Unfortunately for the duo, parliamentarians from within the UDP, angry at the complicity of Esquivel and Barrow and rigidly opposing any relations with Guatemala occurring without a full dropping of the claim, resigned in late 1991. These included Phillip Goldson, Derek Aikman and Hubert Elrington. This trio proceeded to form the Patriotic Alliance for Territorial Integrity (PATI) which ultimately became the National Alliance for Belizean Rights (NABR). Goldson charged in early 1992 that Belizean government had become a "two-horse race" between the PUP and UDP (meaning Esquivel and Barrow) and that a third party such as NABR was needed to straddle the middle. The embarrassed duo stopped supporting the now Maritime Areas Act (it had been passed in assembly) and began actively courting Goldson and Elrington. Aikman was forced out of his constituency on charges of bankruptcy in 1992.
In January 1993, the United Kingdom elected to remove most of their troops kept in Belize to stop Guatemala from pressing its claim. This, combined with electoral success in the bye-election for Aikman's seat and the municipal elections of 1993 in Belize City emboldened the PUP to call elections 18 months ahead of schedule, on June 30, 1993. With less than a month to go before voting, the UDP uncovered evidence that the PUP was secretly encouraging alien immigrants to register and vote in the elections. The UDP also hoped to prove that the PUP encouraged the British to leave, intending to again concede Belize to Guatemala.
For further information on these events see National Alliance for Belizean Rights.

Second Government
The UDP, in coalition with National Alliance for Belizean Rights (NABR), won general elections of June 30, 1993 by 16 seats to 13 for the PUP. Manuel Esquivel was elected prime minister for a second time. Notable about the UDP's victory is that only 49% or so of Belizeans voted for them; it is the only time in Belizean political history that a party recorded a win in general elections without the majority of national voter support.
Early in the UDP's second term in office, Guatemala revived its claim to Belize, stating that all territory south of the Sibun River was theirs and demanding a hearing in the International Court of Justice. The two countries would eventually begin another series of talks, although border incidents involving Guatemalans entering the country illegally and Belizean law enforcement continued.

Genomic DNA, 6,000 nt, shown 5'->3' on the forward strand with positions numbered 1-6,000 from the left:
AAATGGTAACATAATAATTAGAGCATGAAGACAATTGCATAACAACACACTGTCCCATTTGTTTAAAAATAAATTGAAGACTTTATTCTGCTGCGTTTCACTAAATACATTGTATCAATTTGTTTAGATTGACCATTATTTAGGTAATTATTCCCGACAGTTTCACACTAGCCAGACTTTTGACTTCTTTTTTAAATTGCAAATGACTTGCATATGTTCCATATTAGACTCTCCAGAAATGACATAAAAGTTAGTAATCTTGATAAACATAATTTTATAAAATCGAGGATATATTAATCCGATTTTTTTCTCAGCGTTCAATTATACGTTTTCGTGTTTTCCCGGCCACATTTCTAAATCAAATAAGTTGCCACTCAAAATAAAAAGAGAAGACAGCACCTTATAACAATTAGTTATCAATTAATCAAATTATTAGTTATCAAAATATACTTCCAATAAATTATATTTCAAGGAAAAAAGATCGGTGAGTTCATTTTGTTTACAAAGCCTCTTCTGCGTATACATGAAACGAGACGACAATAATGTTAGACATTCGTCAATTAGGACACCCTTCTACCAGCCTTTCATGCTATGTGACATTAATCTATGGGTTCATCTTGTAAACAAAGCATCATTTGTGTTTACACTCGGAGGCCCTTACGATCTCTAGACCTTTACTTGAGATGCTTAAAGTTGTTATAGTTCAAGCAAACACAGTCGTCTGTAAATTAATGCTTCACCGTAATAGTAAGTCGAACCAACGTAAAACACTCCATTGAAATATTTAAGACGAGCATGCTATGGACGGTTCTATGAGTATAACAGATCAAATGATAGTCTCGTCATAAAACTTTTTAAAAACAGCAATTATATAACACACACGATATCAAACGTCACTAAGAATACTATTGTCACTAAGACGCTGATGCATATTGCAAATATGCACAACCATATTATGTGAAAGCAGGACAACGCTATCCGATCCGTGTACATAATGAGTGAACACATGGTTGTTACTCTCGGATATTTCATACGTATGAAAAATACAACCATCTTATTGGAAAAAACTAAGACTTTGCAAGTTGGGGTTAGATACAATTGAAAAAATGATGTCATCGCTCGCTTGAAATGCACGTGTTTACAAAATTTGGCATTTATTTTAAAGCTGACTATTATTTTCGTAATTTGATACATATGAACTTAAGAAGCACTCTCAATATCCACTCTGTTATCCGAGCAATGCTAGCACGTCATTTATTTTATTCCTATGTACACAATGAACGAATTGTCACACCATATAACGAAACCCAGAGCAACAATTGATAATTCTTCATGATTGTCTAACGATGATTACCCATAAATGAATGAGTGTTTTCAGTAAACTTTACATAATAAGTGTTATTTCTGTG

The UDP were able to make further improvements in several sectors of Belizean life, including the reduction of gang violence, the rise of tourism as a major industry, improvements in infrastructure and social development. However, Belizeans were dissatisfied with the country's economic performance and the remoteness of its officials, including Esquivel. Opponents often scathingly commented that Deputy Prime Minister Dean Barrow was "Minister of Everything" due to his frequent appearances before the Belizean public. Charges of corruption and nepotism were frequently levelled against Ministers Salvador Fernandez, Hubert Elrington, Eduardo "Dito" Juan, Ruben Campos and Elodio Aragon. The PUP made significant strides in popularity, much as had happened with the previous UDP administration, and seemed poised to win in 1998, even as a discouraged UDP made valiant attempts to shore up its public image.

The UDP from 1998 to 2008
The UDP lost general elections of August 27, 1998, winning only three seats. Party leader Dr. Manuel Esquivel lost his seat in Caribbean Shores division and immediately resigned. In early September, Dean Barrow was named Party Leader and Leader of the Opposition.

New Media
The UDP established a radio station, WAVE Radio, at a compound on Fabers Road in Belize City late in 1998 before moving it to their headquarters off the Belchina Bridge sometime thereafter. After shutting down its main political organ the People's Pulse due to unpaid bills, the UDP created the new Guardian newspaper to replace it, naming journalist Audrey Matura Tillett as editor. She was replaced by Herbert Panton and then by current editor John Avery. WAVE's current general manager is Juliet Thimbriel.

The 2003 General Elections
Main article: Belize legislative election, 2003
In the runup to general elections in 2003, the UDP stressed its willingness to learn from its mistakes in office. It fielded a slate of 29 candidates for the 5 March elections. In the last three months prior to the election, several scandals involving party favouritism in the ruling People's United Party gave the UDP greater confidence. However, the electorate showed that they still did not fully trust them, and voted them only seven seats. Barrow was named to the post of Leader of the Opposition for the second time.

Participation in the 2005 protests
Main article: 2005 Belize unrest
In January 2005, Belizeans engaged in protests against the PUP's new budget, claiming it demanded too much from the people. UDP supporters demonstrated in front of the National Assembly building on January 14 and January 21, and were behind the scenes encouraging union and student activists to continue taxing the energies of the PUP, making them weaker in the eyes of the people. Barrow famously stated in April 2005 that if necessary he would sanction civil disobedience among his supporters if it meant removing the PUP. Late in the year the UDP began naming candidates for elections in 2008, then more than two and a half years away.

National Convention
The UDP held its National Convention to elect party leaders in May 2006. Dean Barrow was reapproved Party Leader after his success in March 2006, despite claims he might step down in the weeks prior to the election. Elected as Deputy Leaders, Chairman and Deputy Chairman respectively were Gaspar Vega, Erwin Contreras, Frank "Pawpa" Mena, and Doug Singh.
After former soldier Robert Garcia left his post as National Campaign Manager early in 2007, the UDP named Karim Berges, businessman and activist, to replace him.

Third Government
The UDP was successful at the polls on February 7, 2008, winning 25 of 31 seats, with Barrow becoming the nation's fourth Prime Minister.
The new Prime Minister is on record as promising honest, open administration, and has named a cabinet of sixteen ministers and 5 ministers of state.